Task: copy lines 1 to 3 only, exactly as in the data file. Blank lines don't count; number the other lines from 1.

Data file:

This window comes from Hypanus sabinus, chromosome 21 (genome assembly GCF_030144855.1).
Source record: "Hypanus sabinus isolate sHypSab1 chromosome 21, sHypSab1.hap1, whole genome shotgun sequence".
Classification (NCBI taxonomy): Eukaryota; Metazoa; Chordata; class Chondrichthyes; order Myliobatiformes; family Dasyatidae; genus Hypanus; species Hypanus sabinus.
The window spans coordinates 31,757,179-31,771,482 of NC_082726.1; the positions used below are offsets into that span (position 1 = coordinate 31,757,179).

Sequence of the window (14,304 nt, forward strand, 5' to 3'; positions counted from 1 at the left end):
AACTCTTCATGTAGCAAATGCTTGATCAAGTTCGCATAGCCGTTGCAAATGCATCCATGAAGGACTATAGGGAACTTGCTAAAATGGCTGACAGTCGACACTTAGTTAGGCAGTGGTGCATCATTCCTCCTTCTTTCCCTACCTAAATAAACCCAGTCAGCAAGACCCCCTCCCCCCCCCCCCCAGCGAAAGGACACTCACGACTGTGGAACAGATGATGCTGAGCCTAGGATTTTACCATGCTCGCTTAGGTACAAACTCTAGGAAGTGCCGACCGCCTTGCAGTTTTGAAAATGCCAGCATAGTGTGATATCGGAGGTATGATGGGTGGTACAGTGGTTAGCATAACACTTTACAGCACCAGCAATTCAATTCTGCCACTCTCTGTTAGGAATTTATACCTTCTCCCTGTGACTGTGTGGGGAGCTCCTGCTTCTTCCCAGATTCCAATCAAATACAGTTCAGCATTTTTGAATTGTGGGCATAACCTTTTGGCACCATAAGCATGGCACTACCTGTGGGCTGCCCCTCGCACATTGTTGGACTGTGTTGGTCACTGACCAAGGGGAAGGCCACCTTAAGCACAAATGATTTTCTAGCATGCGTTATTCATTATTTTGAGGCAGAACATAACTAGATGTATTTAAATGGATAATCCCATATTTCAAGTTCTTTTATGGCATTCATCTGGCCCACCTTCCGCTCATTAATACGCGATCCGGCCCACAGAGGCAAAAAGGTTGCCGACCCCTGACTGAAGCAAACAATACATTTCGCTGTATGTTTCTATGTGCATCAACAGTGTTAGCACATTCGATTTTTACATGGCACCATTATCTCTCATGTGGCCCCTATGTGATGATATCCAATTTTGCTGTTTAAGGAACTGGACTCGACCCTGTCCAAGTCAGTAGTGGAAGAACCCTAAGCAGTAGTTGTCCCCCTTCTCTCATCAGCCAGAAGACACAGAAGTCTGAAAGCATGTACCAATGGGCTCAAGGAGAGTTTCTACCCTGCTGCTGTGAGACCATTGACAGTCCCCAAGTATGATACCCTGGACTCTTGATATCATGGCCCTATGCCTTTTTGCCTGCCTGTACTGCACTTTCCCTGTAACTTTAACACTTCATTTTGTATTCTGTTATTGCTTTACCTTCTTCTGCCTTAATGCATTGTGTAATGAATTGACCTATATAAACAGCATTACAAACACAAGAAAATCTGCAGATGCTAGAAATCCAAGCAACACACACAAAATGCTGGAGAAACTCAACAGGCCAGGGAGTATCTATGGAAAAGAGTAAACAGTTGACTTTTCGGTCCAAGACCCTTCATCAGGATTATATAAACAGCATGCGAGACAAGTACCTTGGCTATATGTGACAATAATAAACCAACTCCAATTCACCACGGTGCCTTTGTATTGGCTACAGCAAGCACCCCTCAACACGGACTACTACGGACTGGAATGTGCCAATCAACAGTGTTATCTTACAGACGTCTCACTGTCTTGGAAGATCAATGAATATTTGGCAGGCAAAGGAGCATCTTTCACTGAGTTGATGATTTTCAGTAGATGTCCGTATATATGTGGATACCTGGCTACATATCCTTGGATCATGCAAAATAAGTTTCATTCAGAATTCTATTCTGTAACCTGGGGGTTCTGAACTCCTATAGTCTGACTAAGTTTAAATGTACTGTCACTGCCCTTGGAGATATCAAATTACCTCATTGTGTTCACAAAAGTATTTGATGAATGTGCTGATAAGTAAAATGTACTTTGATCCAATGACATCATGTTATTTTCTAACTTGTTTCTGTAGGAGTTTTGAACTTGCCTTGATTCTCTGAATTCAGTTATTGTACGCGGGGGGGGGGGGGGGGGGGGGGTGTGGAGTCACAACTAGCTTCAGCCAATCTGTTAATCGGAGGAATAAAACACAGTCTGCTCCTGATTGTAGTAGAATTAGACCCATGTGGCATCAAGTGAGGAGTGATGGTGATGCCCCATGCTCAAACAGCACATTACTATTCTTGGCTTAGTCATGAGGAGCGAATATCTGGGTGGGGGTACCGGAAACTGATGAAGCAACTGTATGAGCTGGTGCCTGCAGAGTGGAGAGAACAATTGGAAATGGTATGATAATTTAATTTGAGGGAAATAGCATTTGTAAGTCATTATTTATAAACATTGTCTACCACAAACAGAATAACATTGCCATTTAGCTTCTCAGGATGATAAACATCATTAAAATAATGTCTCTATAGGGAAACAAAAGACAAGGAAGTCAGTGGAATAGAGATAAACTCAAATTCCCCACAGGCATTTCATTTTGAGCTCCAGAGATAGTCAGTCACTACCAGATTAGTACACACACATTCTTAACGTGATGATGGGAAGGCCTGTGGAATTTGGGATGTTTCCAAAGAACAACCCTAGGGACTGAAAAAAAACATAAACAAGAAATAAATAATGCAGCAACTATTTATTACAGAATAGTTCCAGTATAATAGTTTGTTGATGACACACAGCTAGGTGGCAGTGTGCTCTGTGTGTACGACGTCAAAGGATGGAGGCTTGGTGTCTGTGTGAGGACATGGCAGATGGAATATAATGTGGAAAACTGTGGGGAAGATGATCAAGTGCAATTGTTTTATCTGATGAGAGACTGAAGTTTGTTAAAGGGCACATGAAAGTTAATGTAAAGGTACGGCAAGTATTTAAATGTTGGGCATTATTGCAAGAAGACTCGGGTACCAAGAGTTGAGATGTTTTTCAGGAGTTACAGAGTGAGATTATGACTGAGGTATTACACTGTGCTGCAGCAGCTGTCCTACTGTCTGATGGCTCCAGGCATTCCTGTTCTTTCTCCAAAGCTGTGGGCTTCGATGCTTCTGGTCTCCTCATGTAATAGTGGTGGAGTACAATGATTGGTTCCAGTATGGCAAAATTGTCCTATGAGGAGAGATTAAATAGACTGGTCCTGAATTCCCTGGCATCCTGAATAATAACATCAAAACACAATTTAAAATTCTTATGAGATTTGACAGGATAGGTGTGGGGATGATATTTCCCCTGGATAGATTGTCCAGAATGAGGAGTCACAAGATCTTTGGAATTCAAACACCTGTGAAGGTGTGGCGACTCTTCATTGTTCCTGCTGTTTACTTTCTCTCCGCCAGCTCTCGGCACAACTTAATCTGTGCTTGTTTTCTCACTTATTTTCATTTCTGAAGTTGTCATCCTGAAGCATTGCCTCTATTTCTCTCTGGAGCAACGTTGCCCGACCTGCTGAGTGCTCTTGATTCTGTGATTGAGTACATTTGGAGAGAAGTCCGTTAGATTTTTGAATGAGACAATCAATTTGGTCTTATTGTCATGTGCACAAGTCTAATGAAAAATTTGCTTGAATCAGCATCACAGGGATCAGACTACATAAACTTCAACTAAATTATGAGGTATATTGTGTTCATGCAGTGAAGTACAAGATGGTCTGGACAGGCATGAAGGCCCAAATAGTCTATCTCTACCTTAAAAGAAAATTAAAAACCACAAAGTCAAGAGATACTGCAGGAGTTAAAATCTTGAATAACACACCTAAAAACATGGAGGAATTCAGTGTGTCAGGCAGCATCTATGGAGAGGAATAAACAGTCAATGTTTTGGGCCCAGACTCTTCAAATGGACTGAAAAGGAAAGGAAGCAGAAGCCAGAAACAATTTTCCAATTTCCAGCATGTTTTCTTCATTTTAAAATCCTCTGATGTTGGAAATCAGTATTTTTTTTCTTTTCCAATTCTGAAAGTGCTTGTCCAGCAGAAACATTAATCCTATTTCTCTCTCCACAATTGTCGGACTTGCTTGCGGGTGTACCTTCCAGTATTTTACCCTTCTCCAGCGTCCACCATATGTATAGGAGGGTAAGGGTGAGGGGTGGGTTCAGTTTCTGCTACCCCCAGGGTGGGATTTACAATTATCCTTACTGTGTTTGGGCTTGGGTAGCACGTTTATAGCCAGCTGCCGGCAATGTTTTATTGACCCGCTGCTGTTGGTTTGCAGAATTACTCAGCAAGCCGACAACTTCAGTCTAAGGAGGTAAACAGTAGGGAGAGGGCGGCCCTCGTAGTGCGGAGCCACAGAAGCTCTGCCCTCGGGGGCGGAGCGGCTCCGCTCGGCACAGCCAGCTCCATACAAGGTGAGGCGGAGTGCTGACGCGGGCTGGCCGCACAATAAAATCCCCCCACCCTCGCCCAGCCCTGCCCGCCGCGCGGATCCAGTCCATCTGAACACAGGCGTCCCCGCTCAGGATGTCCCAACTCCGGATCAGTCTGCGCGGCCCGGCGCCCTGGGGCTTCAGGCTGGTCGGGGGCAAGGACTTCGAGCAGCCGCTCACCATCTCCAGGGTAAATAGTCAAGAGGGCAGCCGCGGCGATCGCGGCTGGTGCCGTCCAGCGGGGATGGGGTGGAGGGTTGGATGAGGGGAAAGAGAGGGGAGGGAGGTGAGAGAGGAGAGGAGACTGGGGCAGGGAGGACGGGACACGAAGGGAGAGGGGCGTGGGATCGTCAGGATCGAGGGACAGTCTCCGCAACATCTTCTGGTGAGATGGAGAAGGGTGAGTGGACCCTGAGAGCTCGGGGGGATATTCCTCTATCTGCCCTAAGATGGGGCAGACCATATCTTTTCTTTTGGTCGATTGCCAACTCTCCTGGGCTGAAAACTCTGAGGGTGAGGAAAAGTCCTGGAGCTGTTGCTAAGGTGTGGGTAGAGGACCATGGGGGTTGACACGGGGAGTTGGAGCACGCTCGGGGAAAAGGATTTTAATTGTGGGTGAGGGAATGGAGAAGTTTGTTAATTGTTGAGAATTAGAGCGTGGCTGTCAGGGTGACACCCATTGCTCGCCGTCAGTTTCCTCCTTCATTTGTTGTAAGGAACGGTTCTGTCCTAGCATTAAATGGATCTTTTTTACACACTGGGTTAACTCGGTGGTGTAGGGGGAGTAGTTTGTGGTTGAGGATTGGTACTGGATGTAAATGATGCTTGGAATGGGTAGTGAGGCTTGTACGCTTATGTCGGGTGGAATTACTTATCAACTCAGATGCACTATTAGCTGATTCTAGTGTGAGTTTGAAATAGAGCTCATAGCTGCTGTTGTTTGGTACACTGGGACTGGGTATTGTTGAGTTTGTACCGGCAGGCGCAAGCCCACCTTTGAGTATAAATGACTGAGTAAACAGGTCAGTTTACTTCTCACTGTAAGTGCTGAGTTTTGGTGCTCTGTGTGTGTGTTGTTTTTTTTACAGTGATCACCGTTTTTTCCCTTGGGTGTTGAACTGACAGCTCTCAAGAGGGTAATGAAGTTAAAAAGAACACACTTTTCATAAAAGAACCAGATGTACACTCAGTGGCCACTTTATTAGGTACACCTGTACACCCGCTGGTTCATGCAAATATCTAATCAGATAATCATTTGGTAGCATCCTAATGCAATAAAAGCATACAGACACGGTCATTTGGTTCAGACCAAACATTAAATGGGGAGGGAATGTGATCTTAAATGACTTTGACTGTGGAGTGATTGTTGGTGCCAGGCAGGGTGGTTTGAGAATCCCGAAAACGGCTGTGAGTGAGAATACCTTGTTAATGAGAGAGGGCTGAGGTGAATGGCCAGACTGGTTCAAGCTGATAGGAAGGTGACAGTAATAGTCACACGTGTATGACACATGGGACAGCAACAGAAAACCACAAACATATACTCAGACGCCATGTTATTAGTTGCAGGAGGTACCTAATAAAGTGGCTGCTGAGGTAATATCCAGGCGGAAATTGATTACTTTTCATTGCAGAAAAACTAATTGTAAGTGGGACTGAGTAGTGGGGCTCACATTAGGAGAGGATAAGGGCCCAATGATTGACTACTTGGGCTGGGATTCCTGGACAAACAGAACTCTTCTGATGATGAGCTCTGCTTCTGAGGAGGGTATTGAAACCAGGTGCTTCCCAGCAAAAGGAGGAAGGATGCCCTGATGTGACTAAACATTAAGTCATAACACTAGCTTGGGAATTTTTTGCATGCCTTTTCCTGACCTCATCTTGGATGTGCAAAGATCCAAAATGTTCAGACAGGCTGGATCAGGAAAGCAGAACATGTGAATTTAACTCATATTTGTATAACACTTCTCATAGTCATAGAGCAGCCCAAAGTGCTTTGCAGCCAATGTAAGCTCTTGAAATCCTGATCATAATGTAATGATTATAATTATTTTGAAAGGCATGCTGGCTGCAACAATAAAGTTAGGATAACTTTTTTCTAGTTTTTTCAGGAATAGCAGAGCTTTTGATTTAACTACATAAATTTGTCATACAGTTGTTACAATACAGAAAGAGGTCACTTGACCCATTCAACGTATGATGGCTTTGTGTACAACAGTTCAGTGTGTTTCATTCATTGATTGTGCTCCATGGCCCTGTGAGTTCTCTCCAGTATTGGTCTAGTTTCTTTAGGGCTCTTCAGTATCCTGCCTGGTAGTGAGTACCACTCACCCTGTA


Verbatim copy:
This window comes from Hypanus sabinus, chromosome 21 (genome assembly GCF_030144855.1).
Source record: "Hypanus sabinus isolate sHypSab1 chromosome 21, sHypSab1.hap1, whole genome shotgun sequence".
Classification (NCBI taxonomy): Eukaryota; Metazoa; Chordata; class Chondrichthyes; order Myliobatiformes; family Dasyatidae; genus Hypanus; species Hypanus sabinus.